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Banana export to EU still a slippery issue


Thursday, 10 February 2011

Banana export to EU still a slippery issue

The approval by the European Union (EU) Parliament of the bloc's cut in import tariffs on bananas from Latin America has not gone down well in most African, Caribbean and Pacific (ACP) states. For given the costs to these former European colonies of producing bananas for export, they simply cannot compete with the large US corporations, such as Dole, Del Monte and Chiquita which are the beneficiaries of this agreement and are better equipped with the kind of technology that aids efficient production. Essentially, the tariff cut translates to less expensive bananas for Europeans and more profit for the US firms and Latin American countries which waged a relentless 16-year battle for access to the world's largest banana market valued at more than US$6 billion. […] Although the pact continues to grant ACP countries tariff-free access to the EU, there's no doubt that it will have a severe impact on the ACP states. That very point was highlighted in a study by the Geneva-based International Centre for Sustainable Trade and Development in 2009 which forecast that banana imports from ACP countries will fall 14 per cent, costing them US$40 million a year, while imports from other countries will increase 17 per cent. The study also said that banana prices in Europe will decrease by 12 per cent. The EU, in an obvious acknowledgement of this difficulty, has agreed to provide the main ACP banana-exporting countries with ¤200 million in aid in the 2010 to 2014 period to help them adapt to the change. But the EU legislators, we are told, want this money to be topped up and extended to 2020 to help the ACP to diversify their economies. The ACP countries, we assume, appreciate the gesture. However, given the number of them among which this aid is to be shared we can't see it going a far way. We hope that the ACP, especially Caricom, will use this experience to guard against total dependency on preferential trade agreements in the future.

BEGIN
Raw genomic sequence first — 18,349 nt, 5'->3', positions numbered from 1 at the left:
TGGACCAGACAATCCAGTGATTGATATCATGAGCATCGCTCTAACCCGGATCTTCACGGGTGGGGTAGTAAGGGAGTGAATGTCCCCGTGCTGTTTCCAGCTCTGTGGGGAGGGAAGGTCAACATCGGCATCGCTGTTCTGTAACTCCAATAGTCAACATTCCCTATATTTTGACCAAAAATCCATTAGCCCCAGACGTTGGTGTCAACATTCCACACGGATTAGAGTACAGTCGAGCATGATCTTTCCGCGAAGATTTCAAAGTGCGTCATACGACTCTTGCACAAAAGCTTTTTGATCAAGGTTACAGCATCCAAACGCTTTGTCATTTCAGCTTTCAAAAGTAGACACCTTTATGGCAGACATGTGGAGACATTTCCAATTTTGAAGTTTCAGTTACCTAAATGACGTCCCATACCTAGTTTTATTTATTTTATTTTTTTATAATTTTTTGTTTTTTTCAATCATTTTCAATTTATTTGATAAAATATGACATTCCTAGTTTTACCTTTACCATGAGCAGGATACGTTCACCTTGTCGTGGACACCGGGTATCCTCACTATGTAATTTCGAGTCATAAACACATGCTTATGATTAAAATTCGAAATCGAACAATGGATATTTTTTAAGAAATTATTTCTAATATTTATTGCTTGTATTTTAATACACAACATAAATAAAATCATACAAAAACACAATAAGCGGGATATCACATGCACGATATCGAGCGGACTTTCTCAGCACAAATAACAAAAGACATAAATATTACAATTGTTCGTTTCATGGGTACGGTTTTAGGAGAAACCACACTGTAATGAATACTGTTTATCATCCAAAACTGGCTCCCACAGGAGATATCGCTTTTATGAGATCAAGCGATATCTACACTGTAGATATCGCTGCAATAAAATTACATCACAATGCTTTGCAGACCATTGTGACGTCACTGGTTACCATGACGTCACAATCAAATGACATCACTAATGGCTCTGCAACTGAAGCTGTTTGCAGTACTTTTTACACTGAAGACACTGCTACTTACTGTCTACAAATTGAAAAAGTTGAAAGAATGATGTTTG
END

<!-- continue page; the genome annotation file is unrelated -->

Source: Jamaica Observer